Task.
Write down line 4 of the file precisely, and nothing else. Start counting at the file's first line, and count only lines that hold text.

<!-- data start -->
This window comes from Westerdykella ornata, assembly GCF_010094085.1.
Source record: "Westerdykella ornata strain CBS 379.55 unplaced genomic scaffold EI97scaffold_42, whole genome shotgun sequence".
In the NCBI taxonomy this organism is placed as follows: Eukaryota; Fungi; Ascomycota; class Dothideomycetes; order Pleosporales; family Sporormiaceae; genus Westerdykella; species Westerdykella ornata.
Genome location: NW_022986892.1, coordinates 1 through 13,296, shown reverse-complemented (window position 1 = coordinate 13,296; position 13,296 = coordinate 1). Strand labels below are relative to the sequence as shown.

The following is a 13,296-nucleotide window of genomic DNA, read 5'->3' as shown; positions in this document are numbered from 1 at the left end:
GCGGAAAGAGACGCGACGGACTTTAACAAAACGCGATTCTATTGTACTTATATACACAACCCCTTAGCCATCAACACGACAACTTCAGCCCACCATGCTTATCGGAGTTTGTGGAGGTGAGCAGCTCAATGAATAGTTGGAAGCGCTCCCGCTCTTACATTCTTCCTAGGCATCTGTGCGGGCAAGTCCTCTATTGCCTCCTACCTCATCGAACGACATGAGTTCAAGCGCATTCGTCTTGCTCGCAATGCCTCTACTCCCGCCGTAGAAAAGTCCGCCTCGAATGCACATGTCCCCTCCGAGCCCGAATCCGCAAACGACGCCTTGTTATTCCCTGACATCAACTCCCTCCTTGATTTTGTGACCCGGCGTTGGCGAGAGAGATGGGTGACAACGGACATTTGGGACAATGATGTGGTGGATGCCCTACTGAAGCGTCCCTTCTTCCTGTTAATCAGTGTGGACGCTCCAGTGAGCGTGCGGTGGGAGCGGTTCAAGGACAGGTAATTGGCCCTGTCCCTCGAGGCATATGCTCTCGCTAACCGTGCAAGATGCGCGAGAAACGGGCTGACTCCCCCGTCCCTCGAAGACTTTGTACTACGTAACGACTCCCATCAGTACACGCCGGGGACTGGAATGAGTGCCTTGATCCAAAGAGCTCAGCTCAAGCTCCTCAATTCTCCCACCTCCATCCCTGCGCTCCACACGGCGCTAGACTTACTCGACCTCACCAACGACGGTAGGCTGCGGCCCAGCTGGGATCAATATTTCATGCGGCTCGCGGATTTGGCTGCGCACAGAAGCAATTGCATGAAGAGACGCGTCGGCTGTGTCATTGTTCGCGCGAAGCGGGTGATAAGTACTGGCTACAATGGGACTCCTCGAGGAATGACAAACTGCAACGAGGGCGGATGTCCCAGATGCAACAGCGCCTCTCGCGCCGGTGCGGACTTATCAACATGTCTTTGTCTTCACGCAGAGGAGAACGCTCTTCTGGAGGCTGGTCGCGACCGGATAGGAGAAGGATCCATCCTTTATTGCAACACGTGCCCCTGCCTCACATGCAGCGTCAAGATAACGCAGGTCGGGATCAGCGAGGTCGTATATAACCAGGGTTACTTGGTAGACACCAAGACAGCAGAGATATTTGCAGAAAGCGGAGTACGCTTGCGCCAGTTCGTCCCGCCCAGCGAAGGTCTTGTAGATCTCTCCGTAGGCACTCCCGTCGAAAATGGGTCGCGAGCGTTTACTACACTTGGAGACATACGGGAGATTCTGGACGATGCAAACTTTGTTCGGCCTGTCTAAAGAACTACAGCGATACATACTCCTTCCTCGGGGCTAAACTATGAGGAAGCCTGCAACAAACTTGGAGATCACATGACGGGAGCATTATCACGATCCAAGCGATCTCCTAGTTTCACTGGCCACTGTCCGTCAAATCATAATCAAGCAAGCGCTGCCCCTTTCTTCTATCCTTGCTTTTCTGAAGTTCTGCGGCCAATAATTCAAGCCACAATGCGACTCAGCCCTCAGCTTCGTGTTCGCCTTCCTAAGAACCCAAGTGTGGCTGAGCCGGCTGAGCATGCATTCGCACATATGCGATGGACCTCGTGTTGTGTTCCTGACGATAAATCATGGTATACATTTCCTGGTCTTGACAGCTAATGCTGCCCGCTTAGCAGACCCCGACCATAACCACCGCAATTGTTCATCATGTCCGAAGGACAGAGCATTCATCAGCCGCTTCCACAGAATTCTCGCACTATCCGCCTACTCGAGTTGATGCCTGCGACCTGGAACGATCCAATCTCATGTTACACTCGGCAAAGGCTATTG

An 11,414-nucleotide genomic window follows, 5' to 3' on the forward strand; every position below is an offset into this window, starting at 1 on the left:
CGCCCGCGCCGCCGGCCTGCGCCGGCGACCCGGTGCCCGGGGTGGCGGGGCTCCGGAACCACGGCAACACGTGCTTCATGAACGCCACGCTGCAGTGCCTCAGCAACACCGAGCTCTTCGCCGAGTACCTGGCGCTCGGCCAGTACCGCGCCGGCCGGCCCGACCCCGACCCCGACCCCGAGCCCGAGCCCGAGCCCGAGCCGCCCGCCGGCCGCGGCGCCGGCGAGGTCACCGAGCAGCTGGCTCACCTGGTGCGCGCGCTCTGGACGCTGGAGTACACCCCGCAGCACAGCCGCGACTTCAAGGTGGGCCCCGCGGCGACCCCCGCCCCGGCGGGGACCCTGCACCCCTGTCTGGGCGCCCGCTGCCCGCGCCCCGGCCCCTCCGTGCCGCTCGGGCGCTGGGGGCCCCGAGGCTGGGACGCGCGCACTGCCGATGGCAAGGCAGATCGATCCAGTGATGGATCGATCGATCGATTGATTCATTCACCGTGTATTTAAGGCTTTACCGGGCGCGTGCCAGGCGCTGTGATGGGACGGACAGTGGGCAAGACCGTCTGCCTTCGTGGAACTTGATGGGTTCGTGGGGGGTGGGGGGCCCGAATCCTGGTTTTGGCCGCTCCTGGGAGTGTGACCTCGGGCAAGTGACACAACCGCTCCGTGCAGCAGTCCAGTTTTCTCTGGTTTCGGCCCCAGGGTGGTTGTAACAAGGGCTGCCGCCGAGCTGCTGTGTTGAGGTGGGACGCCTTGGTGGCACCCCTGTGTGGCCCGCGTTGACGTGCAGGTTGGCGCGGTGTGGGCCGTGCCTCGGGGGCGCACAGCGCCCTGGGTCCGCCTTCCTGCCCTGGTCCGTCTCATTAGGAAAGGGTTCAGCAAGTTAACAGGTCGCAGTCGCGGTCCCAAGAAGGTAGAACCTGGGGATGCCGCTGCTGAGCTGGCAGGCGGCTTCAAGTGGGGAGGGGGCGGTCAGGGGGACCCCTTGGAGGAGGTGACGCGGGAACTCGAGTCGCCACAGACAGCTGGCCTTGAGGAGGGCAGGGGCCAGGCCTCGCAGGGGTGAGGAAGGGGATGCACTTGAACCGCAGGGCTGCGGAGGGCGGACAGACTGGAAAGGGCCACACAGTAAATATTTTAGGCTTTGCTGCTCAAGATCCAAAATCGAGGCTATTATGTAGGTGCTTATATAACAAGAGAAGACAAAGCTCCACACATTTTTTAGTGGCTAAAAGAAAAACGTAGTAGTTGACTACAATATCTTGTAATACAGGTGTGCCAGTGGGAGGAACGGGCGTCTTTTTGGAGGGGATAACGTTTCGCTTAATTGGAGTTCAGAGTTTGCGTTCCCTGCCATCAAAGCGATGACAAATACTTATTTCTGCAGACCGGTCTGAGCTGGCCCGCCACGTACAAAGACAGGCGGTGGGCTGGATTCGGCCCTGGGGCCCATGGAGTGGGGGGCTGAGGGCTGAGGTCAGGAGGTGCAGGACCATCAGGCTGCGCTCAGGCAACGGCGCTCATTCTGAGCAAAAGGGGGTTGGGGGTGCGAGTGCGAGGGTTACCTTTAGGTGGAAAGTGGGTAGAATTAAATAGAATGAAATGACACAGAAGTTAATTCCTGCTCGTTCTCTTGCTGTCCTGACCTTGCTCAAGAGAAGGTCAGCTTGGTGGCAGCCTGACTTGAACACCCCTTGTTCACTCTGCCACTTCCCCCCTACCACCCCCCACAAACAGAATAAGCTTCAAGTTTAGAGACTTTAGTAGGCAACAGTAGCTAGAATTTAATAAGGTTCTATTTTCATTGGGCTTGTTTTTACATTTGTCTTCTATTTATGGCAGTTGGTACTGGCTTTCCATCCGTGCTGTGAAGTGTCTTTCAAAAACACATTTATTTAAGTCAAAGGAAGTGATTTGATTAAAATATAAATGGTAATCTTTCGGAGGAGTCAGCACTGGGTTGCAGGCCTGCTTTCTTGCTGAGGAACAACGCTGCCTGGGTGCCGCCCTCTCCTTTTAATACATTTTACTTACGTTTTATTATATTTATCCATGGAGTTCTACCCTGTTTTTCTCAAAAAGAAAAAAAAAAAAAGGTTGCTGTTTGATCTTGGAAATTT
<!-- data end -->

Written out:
Genome location: NW_022986892.1, coordinates 1 through 13,296, shown reverse-complemented (window position 1 = coordinate 13,296; position 13,296 = coordinate 1). Strand labels below are relative to the sequence as shown.